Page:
The only one able to change the rhythm of the plays and generate something with a spark of brilliance was Jamal Musiala, the team looked slow with the movements of the ball.

Ilkay Gündogan had a very good game but seemed to force things sometimes.

David Raum was the best option to play through the wing, the left-back was his usual self with the crosses and attacking the opponent's back, but seemed a bit nervous with the ball despite his good performance producing the penalty.

The problem was Raum wasn´t connected with passes frequently despite having good positioning, the one clear time he was found he created the pen.



Germany only made 5 switches of play throughout the game and were very slow transitioning from one side to the other, it is fair to say Japan did well blocking this.

We knew it could happen

The strength of the defensive line has been a question mark for years now, and certainly, it's not a surprise it cost Germany goals and points.

It's a shocker in the sense that 2 Borussia Dortmund and 1 Real Madrid defender are the ones involved, but we saw how they struggled during the Nation´s League.

Nico Schlotterbeck looked vulnerable during the whole match, being constantly targeted and surpassed; Japan knew Raum would leave that space open to attack through that side.

The team was also quite slow in the defensive transitions, with a particular lack of involvement from the 4 players up-front.



It's nonsense to demand Thomas Müller to participate in the defensive transition, but Serge Gnabry certainly should run for it.

In Japan´s offside goal, there was a 5v5 counterattack by the men in blue and with no other German player in sight after Gündogan’s loss.

The individual and collective errors of the defense are worrying, especially with the match to come.

The struggle the defensive line has with long passes behind the center-backs needs to be fixed as soon as possible if they want to continue pressing high.

On the bright side, their high pressing and counter-pressing were very good all the way up until Japan changed their tactics.


3-4-3

At the start of the second half came the change that broke the game, and it could have gone either way to be fair, but in the end there was only one winner.

Don’t get it confused, Japan won fair and straight; yes, there were mistakes made by the German players, but it was not a gift, the Samurai Blue made their chances worth and played an excellent game.

The plan of subbing Tomiyasu in and changing the formation was thought deeply before the match.

Takefusa Kubo said it in a post-match interview: “We started to lose presence in the pressing, so the coach took me off and we changed to the 3-4-3, it was in our plans but we had to make the change earlier because we were losing, it worked perfectly for us”

With the change in formation, the Japanese squad took a gamble by pairing 1v1 almost throughout the whole field.



The three players up front matched the three German defenders, while the central midfielders paired with the double 6.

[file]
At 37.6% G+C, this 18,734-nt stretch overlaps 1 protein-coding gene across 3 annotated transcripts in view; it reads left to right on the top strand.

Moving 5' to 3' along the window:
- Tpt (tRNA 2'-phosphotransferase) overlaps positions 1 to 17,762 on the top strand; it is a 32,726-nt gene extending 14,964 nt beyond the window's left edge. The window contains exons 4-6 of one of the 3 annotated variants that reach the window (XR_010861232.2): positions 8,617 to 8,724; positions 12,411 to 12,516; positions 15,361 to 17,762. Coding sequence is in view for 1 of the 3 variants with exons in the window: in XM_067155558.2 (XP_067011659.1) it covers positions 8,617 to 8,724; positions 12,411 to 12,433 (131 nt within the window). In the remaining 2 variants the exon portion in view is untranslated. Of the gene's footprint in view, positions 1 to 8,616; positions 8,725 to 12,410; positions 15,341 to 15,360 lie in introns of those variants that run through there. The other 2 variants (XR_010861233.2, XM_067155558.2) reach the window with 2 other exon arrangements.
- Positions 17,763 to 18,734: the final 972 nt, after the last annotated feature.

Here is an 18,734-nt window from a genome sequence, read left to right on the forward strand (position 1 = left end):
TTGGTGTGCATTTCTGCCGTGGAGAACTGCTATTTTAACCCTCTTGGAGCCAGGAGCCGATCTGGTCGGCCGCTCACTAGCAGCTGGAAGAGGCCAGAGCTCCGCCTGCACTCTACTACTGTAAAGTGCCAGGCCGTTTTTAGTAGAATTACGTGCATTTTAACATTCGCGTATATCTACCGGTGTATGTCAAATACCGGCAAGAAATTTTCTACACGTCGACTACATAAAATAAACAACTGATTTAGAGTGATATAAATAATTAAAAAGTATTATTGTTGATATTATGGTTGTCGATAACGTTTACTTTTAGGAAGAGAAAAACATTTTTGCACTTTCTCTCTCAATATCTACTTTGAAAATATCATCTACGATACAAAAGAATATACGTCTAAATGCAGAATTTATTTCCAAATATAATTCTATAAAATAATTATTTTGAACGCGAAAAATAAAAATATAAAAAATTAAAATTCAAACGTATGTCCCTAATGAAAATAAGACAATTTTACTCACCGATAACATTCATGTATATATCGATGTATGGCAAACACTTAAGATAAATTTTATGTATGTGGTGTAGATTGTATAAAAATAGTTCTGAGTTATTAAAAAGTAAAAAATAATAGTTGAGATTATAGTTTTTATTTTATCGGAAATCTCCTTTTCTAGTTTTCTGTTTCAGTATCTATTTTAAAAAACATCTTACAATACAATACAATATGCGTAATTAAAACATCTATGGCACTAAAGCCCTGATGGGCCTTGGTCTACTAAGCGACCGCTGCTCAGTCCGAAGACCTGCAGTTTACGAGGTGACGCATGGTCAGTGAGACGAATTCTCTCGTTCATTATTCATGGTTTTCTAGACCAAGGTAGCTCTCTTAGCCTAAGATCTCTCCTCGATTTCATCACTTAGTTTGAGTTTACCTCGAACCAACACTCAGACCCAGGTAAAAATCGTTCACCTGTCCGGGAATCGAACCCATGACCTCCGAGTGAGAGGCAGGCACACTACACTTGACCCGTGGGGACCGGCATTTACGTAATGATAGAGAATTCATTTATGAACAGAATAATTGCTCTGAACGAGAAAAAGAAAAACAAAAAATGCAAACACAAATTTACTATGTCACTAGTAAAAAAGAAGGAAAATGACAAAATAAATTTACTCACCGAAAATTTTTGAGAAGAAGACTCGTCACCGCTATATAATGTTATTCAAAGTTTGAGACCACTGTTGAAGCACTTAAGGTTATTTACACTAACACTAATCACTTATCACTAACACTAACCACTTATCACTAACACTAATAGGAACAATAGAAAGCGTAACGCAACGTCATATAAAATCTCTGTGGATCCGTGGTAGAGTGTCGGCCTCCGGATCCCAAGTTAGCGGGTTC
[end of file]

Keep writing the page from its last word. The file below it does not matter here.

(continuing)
The wide players and the three Japanese defenders stepped up to their man when the play started to move towards their side, with the CBs following the german strikers as far as needed to avoid letting them turn around.

Whenever the first line was overrun, the block became a 5-4-1.

This gamble was “safe” in the sense that Hansi Flick did not have any forward who could sprint into space or attack the defender 1v1, as Leroy Sane was ruled out.

Here’s where Leon Goretzka’s substitution made sense, Gundogan was running out of legs and the Bayern player is a more physical presence for the back-and-forth game and winning the second balls. Although his performance did not pay off.

As Japan swiftly started to gain ground with their direct transitions, the Germans started to get rattled and did not adjust their defensive movements, pressing high without the legs for doing so.



With the first goal, Jonas Hofmann went on to press too high and far to make a worthy impact instead of trying to cut a passing lane.

As Niklas Süle pushed wide to close in on Asano, he was getting targeted with a 2v1 as Goretzka wasn’t quick enough to help him.

As a detail, Bastian Schweinsteiger mentioned in his analysis how Süle showed Asano the inside of the pitch while covering instead of the outside; Süle did the same thing minutes earlier in the play that ended up with Manuel Neuer’s amazing save.



The second goal was a collective error from the defensive line combined with a great movement of the Samurai Blues.

Schlotterbeck’s back was attacked as he was covering the player in front of him, Rüdiger elected to play the offside instead of pursuing but Süle made him onside.

That can happen, but we can see how both Rüdiger and Süle were still on time to help Schlotterbeck, even though he should have been stronger in the duel.

The next game is do or die, the German National Team need to imperatively be stronger and more accurate in both boxes if they want to achieve their much-needed win against the strongest team in the group.

But above all, they need to show their character, their personality; they need to play with intensity, confidence and will need not only to face Spain but to represent their national team the right way.